The plan to cull elk in Colorado’s Rocky Mountain National Park announced this week has been roundly criticized for its shortcomings, as well as for taking traditional hunting off the management table.
As I blogged here Tuesday, under the U.S. Park Service plan, park personnel, authorized agents, private contractors and “qualified volunteers” selected and managed by park service officials would kill 100 to 200 elk per year—significantly fewer than an earlier plan that targeted 700 animals.
Biologists estimate the elk population at RMNP is between 2,200 and 3,100. The $6 million, 20-year project would lower the number of animals around 50 percent.
The plan unveiled this week by the park service calls for using sharpshooters (using firearms equipped with silencers, at night), beginning next winter, after most visitors have left the park. Though the plan mentioned some trained and supervised “volunteers” might be used, details on participation by outsiders were vague. In addition, the plan calls for all meat from the culled elk to be donated to charity and Indian reservations.
The plan has come under sharp criticism from the Colorado Division of Wildlife, as well as from Colorado lawmakers who were calling for the inclusion of hunters in the elk-management process.
“The North American management plan has always been to deal with the (elk) populations by hunting. Not by snipers in the darkness killing animals,” Tom Burke, chairman of the Colorado Wildlife Commission, told the Loveland Reporter-Herald this week.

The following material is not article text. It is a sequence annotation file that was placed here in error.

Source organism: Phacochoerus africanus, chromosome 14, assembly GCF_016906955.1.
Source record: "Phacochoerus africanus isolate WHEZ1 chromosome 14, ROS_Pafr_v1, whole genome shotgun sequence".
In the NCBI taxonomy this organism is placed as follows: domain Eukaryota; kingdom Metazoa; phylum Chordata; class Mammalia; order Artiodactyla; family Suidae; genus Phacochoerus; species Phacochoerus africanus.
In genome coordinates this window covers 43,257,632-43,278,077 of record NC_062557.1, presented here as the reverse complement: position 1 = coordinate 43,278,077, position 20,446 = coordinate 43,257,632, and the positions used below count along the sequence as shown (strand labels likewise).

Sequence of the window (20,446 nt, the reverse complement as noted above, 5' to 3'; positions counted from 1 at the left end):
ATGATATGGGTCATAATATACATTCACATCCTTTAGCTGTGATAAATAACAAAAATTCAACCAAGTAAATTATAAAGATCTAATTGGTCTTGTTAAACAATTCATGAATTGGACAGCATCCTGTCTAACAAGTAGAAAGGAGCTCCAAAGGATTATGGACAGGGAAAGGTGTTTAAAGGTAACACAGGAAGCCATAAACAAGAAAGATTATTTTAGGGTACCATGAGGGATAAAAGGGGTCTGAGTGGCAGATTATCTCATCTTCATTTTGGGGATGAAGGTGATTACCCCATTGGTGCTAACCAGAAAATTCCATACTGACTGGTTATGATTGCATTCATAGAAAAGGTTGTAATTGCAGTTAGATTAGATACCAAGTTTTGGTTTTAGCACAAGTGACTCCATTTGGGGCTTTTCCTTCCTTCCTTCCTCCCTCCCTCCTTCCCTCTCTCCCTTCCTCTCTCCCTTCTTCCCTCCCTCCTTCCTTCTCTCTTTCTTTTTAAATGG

The offices of U.S. Sen. Wayne Allard and U.S. Rep. Mark Udall, the Colorado lawmakers who introduced legislation in Congress to allow traditional hunters to take part in National Park wildlife management, also criticized the plan.
“Hiring professional sharpshooters seems to violate the essence of the ‘Rocky Mountain hunting experience,’” Allard’s spokesman Steve Wyme told the Denver Post. “Our state is home to the best hunters in the country. We should include them in the process.”
In addition to being summarily rejected by plan, the hunting community is also bristling over the park service’s apparent embracing of management practices championed by wildlife protection groups and animal rights organizations.
The plan calls for biologists to conduct a fertility and birth control study beginning in January. Other non-lethal management and so-called "aversive techniques" include the construction of fences around vegetation and aspen groves, firing blank ammo and rubber bullets, and use of dogs to disperse herds.
Additionally, the park service has not ruled out the introduction of wolves to help keep the elk numbers in check.
These days, any discussion that includes both big game birth control and wolves is sure to get the attention of hunters and game agencies.
“I think our big concern is that through this whole process, we’ve asked and encouraged them to use qualified volunteers to remove whatever number of elk is appropriate,” Commissioner Burke told the Loveland newspaper. “But they haven’t said, ‘Yes, this is what we’re going to do.’ We’re just concerned that they have not defined exactly how they’re going to deal with the issue.”